tv Nightly Business Report PBS April 10, 2012 7:00pm-7:30pm PDT
>> tom: stocks see their biggest one-day drop this year. fresh worries about europe fuel the fall. >> in recent weeks, the data suggest that the recession in europe may be a little bit longer and a little bit stronger than previously the europeans had thought. >> susie: but europe didn't hurt alcoa's earnings. the aluminum giant kicked off earnings season with much stronger than expected results. we'll talk exclusively with c.e.o. klaus kleinfeld. it's "nightly business report" for tuesday, april 10. this is "nightly business report" with susie gharib and tom hudson. "nightly business report" is made possible by:
captioning sponsored by wpbt >> tom: good evening. u.s. stocks continued falling today, marking their biggest point and percentage losses this year. susie, today's decline also marks the longest losing streak this year, down five straight sessions >> susie: tom, fear was back in the market today on fresh worries about the global economy, europe's financial problems, and concerns about slowing growth in china. the dow fell almost 214 points, the nasdaq lost 55, the s&p down 23. the losses come at a nervous time for investors-- the start of earnings season. alcoa kicked things off after the close today.
we'll detail its earnings beat and talk with c.e.o. klaus kleinfeld a little later in the program. >> tom: scott minerd is the chief investment officer at guggenheim partners, which has $125 billion under management. scott, last spring, we saw the economy slow down. we saw the stock market slow down. how would you describe the stocks selling in over the past five sessions? >> well, you know, the selloff that we're getting i think is to be expected. we have had a major rally coming out of october. you know, the market has gotten a bit over extended and it's probably time for us to consolidate some of the gains that we have made over the last few months. >> so, the sense is very similar, perhaps, tone to the market here this april, like we saw last april when we saw the market hit a high and fall off into the summer. >> that's right, and if you recall, we hit a high and we fell o and we went back and tested the highs and got very close to the highs again later, you know, a few months later, and then we went into the correction we had in the summer.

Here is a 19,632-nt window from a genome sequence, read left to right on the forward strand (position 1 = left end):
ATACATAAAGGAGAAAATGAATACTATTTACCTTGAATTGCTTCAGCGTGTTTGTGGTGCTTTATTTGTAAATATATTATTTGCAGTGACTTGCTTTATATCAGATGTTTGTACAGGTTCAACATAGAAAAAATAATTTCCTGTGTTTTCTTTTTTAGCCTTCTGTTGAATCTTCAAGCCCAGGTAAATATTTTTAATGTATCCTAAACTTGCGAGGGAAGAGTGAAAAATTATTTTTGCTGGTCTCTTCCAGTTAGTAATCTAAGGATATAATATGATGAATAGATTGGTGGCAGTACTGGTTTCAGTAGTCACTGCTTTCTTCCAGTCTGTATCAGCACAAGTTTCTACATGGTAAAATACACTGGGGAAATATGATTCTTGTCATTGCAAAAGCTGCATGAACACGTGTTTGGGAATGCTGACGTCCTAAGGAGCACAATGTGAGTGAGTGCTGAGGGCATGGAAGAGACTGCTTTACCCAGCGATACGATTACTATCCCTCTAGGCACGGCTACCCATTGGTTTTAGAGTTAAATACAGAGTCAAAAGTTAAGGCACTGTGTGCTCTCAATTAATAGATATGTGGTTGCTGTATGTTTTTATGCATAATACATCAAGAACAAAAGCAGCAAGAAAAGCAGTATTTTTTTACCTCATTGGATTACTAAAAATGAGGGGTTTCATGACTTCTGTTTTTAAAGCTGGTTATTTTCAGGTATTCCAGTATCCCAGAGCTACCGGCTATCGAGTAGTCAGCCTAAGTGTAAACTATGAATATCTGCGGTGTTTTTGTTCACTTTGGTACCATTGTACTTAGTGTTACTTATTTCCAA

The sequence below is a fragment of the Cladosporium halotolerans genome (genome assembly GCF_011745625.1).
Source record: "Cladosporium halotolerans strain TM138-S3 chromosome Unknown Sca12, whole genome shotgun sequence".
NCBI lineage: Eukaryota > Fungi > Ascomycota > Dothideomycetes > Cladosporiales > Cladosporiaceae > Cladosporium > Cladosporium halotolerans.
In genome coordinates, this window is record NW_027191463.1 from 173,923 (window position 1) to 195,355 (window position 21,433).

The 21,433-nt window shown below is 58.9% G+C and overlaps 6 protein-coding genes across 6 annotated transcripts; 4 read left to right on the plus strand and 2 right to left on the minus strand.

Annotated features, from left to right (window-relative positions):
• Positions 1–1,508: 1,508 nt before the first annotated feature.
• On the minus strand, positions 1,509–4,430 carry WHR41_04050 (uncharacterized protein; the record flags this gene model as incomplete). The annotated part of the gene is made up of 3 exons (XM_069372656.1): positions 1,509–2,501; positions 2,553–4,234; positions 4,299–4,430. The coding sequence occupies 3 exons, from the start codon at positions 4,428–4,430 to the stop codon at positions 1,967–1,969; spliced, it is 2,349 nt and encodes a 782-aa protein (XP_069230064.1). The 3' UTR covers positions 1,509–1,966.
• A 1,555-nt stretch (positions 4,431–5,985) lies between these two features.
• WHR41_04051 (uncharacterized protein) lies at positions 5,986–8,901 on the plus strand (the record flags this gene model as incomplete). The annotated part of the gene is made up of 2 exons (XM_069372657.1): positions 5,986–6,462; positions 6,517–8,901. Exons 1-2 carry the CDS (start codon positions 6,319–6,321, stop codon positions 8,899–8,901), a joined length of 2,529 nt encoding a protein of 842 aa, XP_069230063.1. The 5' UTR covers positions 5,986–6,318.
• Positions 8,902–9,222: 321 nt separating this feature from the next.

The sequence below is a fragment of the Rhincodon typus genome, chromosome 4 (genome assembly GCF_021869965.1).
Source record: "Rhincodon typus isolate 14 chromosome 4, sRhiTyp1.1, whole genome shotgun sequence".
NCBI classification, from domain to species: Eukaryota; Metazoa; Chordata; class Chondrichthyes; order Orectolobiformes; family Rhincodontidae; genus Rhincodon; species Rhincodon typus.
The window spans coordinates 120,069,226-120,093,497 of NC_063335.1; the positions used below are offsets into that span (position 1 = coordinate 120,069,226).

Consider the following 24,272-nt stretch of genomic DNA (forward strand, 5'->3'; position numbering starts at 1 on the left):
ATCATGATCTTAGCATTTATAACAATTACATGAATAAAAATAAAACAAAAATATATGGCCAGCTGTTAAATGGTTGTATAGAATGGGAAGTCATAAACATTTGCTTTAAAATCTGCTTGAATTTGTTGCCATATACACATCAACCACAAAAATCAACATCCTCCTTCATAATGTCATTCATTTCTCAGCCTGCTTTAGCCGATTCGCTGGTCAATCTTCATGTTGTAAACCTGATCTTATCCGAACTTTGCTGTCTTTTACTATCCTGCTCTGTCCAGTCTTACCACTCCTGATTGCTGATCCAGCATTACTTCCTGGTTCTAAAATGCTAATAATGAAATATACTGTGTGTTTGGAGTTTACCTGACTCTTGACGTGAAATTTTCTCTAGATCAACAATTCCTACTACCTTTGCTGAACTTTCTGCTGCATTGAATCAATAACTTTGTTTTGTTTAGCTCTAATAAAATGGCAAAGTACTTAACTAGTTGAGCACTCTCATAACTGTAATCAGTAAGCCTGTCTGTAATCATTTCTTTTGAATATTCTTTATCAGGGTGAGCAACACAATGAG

so, but i think things are a little different this time than last year. >> what's different about this spring compared to last spring? >> well, if you look at interest rate, the 10-year note was yielding 3.5% last spring, a year ago, and today it's below 2%. so, rates are much more supportive of the economy, and also helping the housing sector, which is a vital part to the recovery for the u.s. >> scott, we did see that today, a lot of safe haven buying in government ious. when you look at a chart of that yield of the 10-year benchmark, certainly it popped up in march, an awful year to be an investor. but so far this month, pretty good. what is the message to bond investors, hold on? >> i think for bond investors using strength as an opportunity to sell is a good idea. you know, we are coming into the toth year of a bull market, in bonds, you know, has been a generational run and with rates as low as they are, the up-side
is pretty tapped out at this point and i think at some point, when the fed begins to raise rates we're going to see a major correction in bonds. >> earnings season just underway. we'll talk to the ceo of alcoa coming up in a few moment, what do you expect? >> i think we're going to have a pretty good earnings season. it's not going to blow your socks off, but it's going to be enough to support the market. i this i that is going to be a pleasant surprise and probably give the market a lift here in the next few sessions. >> we'll be listening and watching closely. scott minerd with us tonight. he's with guggenheim partners >> susie: as we mentioned, europe was the catalyst for today's market sell-off, and weakness there is a big reason s&p 500 firms are expected to post their weakest earnings growth since 2009. erika miller has a closer look at why trouble across the pond is having such a big impact on u.s. corporate profits. >> reporter: earnings season has barely begun, but already, it's clear weakness in europe will have a serious impact on many big companies' bottom lines.